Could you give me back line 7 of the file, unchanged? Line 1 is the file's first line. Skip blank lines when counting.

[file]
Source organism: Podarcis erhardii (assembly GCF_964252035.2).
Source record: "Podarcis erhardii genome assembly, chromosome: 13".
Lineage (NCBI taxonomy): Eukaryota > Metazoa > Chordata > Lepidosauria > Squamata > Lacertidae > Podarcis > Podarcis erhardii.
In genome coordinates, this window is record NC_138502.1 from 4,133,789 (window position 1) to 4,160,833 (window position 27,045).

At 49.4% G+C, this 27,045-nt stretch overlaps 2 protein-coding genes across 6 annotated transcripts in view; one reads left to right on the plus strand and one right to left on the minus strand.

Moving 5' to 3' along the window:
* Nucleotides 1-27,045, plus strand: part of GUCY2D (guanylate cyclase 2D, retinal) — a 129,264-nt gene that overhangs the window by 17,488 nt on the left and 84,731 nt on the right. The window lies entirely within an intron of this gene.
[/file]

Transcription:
* Nucleotides 1-27,045, plus strand: part of GUCY2D (guanylate cyclase 2D, retinal) — a 129,264-nt gene that overhangs the window by 17,488 nt on the left and 84,731 nt on the right. The window lies entirely within an intron of this gene.